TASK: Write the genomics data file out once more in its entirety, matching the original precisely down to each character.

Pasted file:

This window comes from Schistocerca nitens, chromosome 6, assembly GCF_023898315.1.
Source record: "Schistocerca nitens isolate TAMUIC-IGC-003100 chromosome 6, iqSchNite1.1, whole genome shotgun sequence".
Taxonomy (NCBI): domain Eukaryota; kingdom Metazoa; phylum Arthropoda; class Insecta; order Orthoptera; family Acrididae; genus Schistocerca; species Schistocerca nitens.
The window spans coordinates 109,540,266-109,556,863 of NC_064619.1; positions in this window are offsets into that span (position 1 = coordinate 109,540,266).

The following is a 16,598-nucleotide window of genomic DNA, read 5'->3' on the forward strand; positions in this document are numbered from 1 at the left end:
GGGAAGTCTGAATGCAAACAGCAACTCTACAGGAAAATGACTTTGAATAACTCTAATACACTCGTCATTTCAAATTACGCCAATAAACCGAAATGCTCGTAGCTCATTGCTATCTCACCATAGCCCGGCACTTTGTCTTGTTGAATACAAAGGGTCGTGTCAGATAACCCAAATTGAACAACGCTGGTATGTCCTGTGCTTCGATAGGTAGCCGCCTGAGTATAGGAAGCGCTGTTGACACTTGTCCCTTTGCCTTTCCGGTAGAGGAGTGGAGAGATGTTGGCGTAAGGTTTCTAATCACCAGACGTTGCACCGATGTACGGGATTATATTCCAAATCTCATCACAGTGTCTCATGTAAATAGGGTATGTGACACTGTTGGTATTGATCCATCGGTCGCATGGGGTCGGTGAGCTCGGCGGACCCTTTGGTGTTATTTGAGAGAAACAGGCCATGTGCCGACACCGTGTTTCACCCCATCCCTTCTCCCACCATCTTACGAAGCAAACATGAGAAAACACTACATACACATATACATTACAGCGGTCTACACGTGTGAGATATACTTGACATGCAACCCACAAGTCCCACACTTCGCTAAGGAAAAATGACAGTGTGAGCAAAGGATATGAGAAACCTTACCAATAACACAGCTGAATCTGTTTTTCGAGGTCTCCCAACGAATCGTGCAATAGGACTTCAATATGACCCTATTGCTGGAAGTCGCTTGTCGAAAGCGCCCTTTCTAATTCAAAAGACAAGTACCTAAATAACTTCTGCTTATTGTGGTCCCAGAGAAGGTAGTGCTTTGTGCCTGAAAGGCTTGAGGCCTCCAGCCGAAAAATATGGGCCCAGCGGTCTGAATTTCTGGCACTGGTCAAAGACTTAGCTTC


This window comes from Schistocerca nitens, chromosome 6, assembly GCF_023898315.1.
Source record: "Schistocerca nitens isolate TAMUIC-IGC-003100 chromosome 6, iqSchNite1.1, whole genome shotgun sequence".
Taxonomy (NCBI): domain Eukaryota; kingdom Metazoa; phylum Arthropoda; class Insecta; order Orthoptera; family Acrididae; genus Schistocerca; species Schistocerca nitens.
The window spans coordinates 109,540,266-109,556,863 of NC_064619.1; positions in this window are offsets into that span (position 1 = coordinate 109,540,266).

The following is a 16,598-nucleotide window of genomic DNA, read 5'->3' on the forward strand; positions in this document are numbered from 1 at the left end:
GGGAAGTCTGAATGCAAACAGCAACTCTACAGGAAAATGACTTTGAATAACTCTAATACACTCGTCATTTCAAATTACGCCAATAAACCGAAATGCTCGTAGCTCATTGCTATCTCACCATAGCCCGGCACTTTGTCTTGTTGAATACAAAGGGTCGTGTCAGATAACCCAAATTGAACAACGCTGGTATGTCCTGTGCTTCGATAGGTAGCCGCCTGAGTATAGGAAGCGCTGTTGACACTTGTCCCTTTGCCTTTCCGGTAGAGGAGTGGAGAGATGTTGGCGTAAGGTTTCTAATCACCAGACGTTGCACCGATGTACGGGATTATATTCCAAATCTCATCACAGTGTCTCATGTAAATAGGGTATGTGACACTGTTGGTATTGATCCATCGGTCGCATGGGGTCGGTGAGCTCGGCGGACCCTTTGGTGTTATTTGAGAGAAACAGGCCATGTGCCGACACCGTGTTTCACCCCATCCCTTCTCCCACCATCTTACGAAGCAAACATGAGAAAACACTACATACACATATACATTACAGCGGTCTACACGTGTGAGATATACTTGACATGCAACCCACAAGTCCCACACTTCGCTAAGGAAAAATGACAGTGTGAGCAAAGGATATGAGAAACCTTACCAATAACACAGCTGAATCTGTTTTTCGAGGTCTCCCAACGAATCGTGCAATAGGACTTCAATATGACCCTATTGCTGGAAGTCGCTTGTCGAAAGCGCCCTTTCTAATTCAAAAGACAAGTACCTAAATAACTTCTGCTTATTGTGGTCCCAGAGAAGGTAGTGCTTTGTGCCTGAAAGGCTTGAGGCCTCCAGCCGAAAAATATGGGCCCAGCGGTCTGAATTTCTGGCACTGGTCAAAGACTTAGCTTC